Hey, be an ardent fruitarian but remember fruit too is a simple, natural carbohydrate….doing great within limit, ditto for other natural sweeteners like much loved honey, jaggery, syrups derived from palm juices, maple syrup, etc.
All carbohydrates impact the endocrine system, what makes you fat, fatter, obese, diabetic, yes, even cancerous. The medical research is all there, google and find out. The introduction of sugar in our diets has changed our very palate…despite the health scares every now and again sugar consumption remains higher than ever before in some countries where sugar is consumed as high as 50 kg per person per year. Never mind that those who’ve wised up shun sugar like the plague or give it pariah status atleast!
The history of sugar from the 15th century to the 21st century is worth reading up, although today sugar addiction is denounced as a dangerous addiction. Most educated lot know it, yet like me we fall into temptation, albeit very, very occasionally if we’re conscious of sugar’s contribution to fighting fit health parameters or dying slowly with our feet turning crusty and black with runaway diabetes…surely you have seen bedridden old-timers begging for churma ladoo, jelebi or shrikhand everyday with their thepla and rotli! I know of caretakers of senior citizens who deny sweet somethings to their patients while the rest of the family is hogging on them – yes, they get tightly slapped! Such is the craving for something sweet which hastens our departure from the good earth….
It’s a fascinating sugar story of how its social importance grew in colonial America after sugar-loaded foods became well-entrenched in Europe…then came the ice-creams, candies, biscuits, cakes, pastries, puddings, I need not go into the entire repertoire of where all industrial white sugar travells to blind us royally with its treacherous tastes and flavors. Sugar played a role in political relationships, trading in it was banned during the colonial times…but there was always smuggling. An interesting tidbit to learn is that the “French and English courts suffered dreadfully from dental problems – rotten and missing teeth, gum disease, collapsed mouths and disfigured appearances. All were a consequence of sugar.”
In comparison after the eruption of Mount Vesuvius on 24 August AD 79 when Pompeii and Herculaneum were destroyed and later on when they were excavated and teams of scientists, archaeologists, radiologists, doctors and dentists analysed human remains, what do you know! “The remains of thirty people, examined by modern Ct scans, have revealed, among other things, remarkably good dental condition. Scans, X-rays and dental analysis suggest that the victims (men, women and children) had no real need of dental treatments: few of them had cavities. When they died, their teeth were in very good condition.” Any wonder today so many dieticians tell us to adopt a fibre-rich Mediterranean diet, characterized by lots of fruit and vegetables…that’s a balanced diet!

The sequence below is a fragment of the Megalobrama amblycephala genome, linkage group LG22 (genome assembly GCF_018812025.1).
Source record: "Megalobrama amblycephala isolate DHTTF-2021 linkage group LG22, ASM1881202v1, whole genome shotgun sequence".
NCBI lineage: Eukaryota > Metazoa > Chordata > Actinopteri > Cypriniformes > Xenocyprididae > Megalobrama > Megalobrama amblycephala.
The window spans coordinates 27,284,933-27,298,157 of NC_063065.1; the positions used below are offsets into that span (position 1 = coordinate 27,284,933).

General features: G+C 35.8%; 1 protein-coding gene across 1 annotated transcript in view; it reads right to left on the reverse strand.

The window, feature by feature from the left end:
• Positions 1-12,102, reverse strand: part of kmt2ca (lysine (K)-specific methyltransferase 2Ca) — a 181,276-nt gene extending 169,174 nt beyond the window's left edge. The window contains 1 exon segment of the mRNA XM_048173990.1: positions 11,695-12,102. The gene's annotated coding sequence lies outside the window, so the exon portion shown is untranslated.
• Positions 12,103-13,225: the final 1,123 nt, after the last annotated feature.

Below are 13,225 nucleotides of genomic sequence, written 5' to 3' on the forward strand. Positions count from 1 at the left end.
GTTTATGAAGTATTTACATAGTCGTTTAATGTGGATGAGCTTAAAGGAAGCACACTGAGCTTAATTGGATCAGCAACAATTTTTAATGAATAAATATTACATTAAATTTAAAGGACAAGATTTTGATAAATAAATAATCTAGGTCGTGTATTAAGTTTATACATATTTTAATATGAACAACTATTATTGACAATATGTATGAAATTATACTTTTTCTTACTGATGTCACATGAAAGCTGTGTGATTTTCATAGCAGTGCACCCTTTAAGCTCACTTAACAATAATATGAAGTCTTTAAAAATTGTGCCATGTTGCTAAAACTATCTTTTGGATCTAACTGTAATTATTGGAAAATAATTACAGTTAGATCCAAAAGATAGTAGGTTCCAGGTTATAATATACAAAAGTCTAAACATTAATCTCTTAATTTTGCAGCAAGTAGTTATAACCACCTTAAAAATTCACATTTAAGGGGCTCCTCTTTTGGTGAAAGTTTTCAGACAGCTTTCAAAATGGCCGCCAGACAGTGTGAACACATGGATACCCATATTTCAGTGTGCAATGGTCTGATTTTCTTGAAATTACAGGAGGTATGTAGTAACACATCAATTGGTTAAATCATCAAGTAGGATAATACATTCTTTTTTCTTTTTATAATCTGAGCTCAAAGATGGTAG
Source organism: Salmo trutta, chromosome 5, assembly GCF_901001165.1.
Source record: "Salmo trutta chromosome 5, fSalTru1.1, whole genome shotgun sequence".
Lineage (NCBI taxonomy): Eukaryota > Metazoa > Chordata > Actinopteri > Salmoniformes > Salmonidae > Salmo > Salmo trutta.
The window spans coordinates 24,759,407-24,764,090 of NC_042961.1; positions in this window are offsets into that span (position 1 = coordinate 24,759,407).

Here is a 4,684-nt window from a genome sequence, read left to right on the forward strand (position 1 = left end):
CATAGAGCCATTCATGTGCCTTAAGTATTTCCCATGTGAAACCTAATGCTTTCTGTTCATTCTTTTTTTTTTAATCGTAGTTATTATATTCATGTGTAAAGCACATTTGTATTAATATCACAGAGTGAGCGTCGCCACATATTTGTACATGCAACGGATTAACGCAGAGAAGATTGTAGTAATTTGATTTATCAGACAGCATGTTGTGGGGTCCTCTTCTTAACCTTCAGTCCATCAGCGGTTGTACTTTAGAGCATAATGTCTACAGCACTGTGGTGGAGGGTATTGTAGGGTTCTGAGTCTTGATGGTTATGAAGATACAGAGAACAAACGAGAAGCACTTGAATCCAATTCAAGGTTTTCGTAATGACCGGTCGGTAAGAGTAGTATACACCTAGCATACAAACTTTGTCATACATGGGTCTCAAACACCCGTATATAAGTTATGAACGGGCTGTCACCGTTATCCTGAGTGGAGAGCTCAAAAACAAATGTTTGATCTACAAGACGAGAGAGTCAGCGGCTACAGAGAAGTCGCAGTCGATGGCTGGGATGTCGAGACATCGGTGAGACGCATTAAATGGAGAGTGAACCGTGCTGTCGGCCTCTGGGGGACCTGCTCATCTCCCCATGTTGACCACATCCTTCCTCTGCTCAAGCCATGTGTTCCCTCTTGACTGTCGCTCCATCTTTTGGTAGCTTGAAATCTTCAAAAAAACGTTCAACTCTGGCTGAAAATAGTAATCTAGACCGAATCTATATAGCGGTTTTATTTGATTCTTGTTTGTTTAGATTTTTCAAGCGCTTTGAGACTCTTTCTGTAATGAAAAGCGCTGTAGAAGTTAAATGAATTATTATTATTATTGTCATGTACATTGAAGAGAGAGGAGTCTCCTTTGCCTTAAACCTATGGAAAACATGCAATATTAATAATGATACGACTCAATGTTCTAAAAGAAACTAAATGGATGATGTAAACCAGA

To go on, in middle-class communities in Delhi, according to a WHO report of 2005, “32 per cent of men, and 53 percent of women, were thought to be obese. Indeed, one Indian in five is considered overweight. Not unrelated, an estimated 75 per cent of foreign investment in India has been in highly processed foods….” There is the China story of being “exposed to Western foods and now 350 million people who are overweight, and 60 billion regarded as obese.” Ironic, a lot of obesity is credited to malnutrition or malnourishment!
Former First Lady Michelle Obama was so concerned about childhood obesity that she knocked on the food industry’s doors fiercely to convince them to put in more fresh salads in the fast foods of America which not only poor obese black but white children feasted in cheap junk foods and drinks…carbohydrate foods in combo with fats come with dreadful and damaging high calorie index.
The healthcare industry has been making the linkages between refined carbohydrate consumption and obesity and diseased body beautiful…but barely so! My friend Dr Lenny D’Costa is writing a book to tell us “What your doctor is not telling you to keep you sick!” Catch his Facebook talks if you can. But to stay with sugar consumption and my reading up currently, `Sugar’ by James Walvin confirms anew that obesity leads to type 2 diabetes, hypertension, myocardial infarction, angina, osteoarthritis, stroke, gut and gall bladder disease, colonic and ovarian cancer…It is also thought that obesity places great mechanical stress on the body and may even lead to sleep problems, breathing difficulties and back trouble. This cluster of health issues for overweight people is known as ‘metabolic syndrome’.”